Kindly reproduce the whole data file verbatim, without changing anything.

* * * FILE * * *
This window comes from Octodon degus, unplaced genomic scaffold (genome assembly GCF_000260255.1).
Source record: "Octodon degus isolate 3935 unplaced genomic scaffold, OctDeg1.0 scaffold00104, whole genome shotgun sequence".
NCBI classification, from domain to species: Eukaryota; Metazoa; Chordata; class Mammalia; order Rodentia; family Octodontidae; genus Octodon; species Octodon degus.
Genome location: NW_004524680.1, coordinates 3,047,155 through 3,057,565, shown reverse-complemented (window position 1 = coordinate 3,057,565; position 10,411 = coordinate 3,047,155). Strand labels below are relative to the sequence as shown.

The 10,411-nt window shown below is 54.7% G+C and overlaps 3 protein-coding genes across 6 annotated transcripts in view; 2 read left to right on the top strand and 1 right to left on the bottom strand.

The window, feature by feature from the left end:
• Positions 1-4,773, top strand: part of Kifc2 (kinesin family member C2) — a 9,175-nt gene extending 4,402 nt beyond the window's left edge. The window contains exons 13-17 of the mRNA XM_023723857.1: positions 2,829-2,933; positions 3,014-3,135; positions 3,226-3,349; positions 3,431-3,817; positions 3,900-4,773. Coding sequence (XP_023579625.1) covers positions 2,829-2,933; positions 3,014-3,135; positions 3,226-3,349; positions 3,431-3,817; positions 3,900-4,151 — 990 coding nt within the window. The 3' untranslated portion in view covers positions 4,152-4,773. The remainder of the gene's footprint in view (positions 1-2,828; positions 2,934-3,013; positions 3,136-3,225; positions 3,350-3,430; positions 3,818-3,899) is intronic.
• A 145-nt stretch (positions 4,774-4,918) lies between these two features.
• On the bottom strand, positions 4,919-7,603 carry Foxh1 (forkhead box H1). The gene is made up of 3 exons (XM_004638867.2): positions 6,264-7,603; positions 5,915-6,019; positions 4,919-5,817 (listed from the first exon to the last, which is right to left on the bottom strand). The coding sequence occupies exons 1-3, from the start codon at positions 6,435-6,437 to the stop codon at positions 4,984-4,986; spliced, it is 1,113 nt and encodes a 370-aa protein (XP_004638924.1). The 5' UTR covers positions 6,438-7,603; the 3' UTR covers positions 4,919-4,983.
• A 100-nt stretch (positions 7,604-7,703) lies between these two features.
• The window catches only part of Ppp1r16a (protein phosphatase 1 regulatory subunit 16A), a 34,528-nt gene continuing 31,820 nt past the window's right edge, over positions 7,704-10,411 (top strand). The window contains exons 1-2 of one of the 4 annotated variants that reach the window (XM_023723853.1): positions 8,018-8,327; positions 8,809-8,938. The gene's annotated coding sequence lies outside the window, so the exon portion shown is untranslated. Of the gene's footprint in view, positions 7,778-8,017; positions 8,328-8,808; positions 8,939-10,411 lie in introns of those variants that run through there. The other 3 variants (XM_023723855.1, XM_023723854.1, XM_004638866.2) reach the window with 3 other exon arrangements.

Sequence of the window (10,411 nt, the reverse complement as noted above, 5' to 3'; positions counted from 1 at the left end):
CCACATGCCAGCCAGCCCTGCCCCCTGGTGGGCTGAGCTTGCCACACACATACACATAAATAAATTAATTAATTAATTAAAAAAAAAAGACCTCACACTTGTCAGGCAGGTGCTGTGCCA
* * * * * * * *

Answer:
This window comes from Octodon degus, unplaced genomic scaffold (genome assembly GCF_000260255.1).
Source record: "Octodon degus isolate 3935 unplaced genomic scaffold, OctDeg1.0 scaffold00104, whole genome shotgun sequence".
NCBI classification, from domain to species: Eukaryota; Metazoa; Chordata; class Mammalia; order Rodentia; family Octodontidae; genus Octodon; species Octodon degus.
Genome location: NW_004524680.1, coordinates 3,047,155 through 3,057,565, shown reverse-complemented (window position 1 = coordinate 3,057,565; position 10,411 = coordinate 3,047,155). Strand labels below are relative to the sequence as shown.

The 10,411-nt window shown below is 54.7% G+C and overlaps 3 protein-coding genes across 6 annotated transcripts in view; 2 read left to right on the top strand and 1 right to left on the bottom strand.

The window, feature by feature from the left end:
• Positions 1-4,773, top strand: part of Kifc2 (kinesin family member C2) — a 9,175-nt gene extending 4,402 nt beyond the window's left edge. The window contains exons 13-17 of the mRNA XM_023723857.1: positions 2,829-2,933; positions 3,014-3,135; positions 3,226-3,349; positions 3,431-3,817; positions 3,900-4,773. Coding sequence (XP_023579625.1) covers positions 2,829-2,933; positions 3,014-3,135; positions 3,226-3,349; positions 3,431-3,817; positions 3,900-4,151 — 990 coding nt within the window. The 3' untranslated portion in view covers positions 4,152-4,773. The remainder of the gene's footprint in view (positions 1-2,828; positions 2,934-3,013; positions 3,136-3,225; positions 3,350-3,430; positions 3,818-3,899) is intronic.
• A 145-nt stretch (positions 4,774-4,918) lies between these two features.
• On the bottom strand, positions 4,919-7,603 carry Foxh1 (forkhead box H1). The gene is made up of 3 exons (XM_004638867.2): positions 6,264-7,603; positions 5,915-6,019; positions 4,919-5,817 (listed from the first exon to the last, which is right to left on the bottom strand). The coding sequence occupies exons 1-3, from the start codon at positions 6,435-6,437 to the stop codon at positions 4,984-4,986; spliced, it is 1,113 nt and encodes a 370-aa protein (XP_004638924.1). The 5' UTR covers positions 6,438-7,603; the 3' UTR covers positions 4,919-4,983.
• A 100-nt stretch (positions 7,604-7,703) lies between these two features.
• The window catches only part of Ppp1r16a (protein phosphatase 1 regulatory subunit 16A), a 34,528-nt gene continuing 31,820 nt past the window's right edge, over positions 7,704-10,411 (top strand). The window contains exons 1-2 of one of the 4 annotated variants that reach the window (XM_023723853.1): positions 8,018-8,327; positions 8,809-8,938. The gene's annotated coding sequence lies outside the window, so the exon portion shown is untranslated. Of the gene's footprint in view, positions 7,778-8,017; positions 8,328-8,808; positions 8,939-10,411 lie in introns of those variants that run through there. The other 3 variants (XM_023723855.1, XM_023723854.1, XM_004638866.2) reach the window with 3 other exon arrangements.

Sequence of the window (10,411 nt, the reverse complement as noted above, 5' to 3'; positions counted from 1 at the left end):
CCACATGCCAGCCAGCCCTGCCCCCTGGTGGGCTGAGCTTGCCACACACATACACATAAATAAATTAATTAATTAATTAAAAAAAAAAGACCTCACACTTGTCAGGCAGGTGCTGTGCCA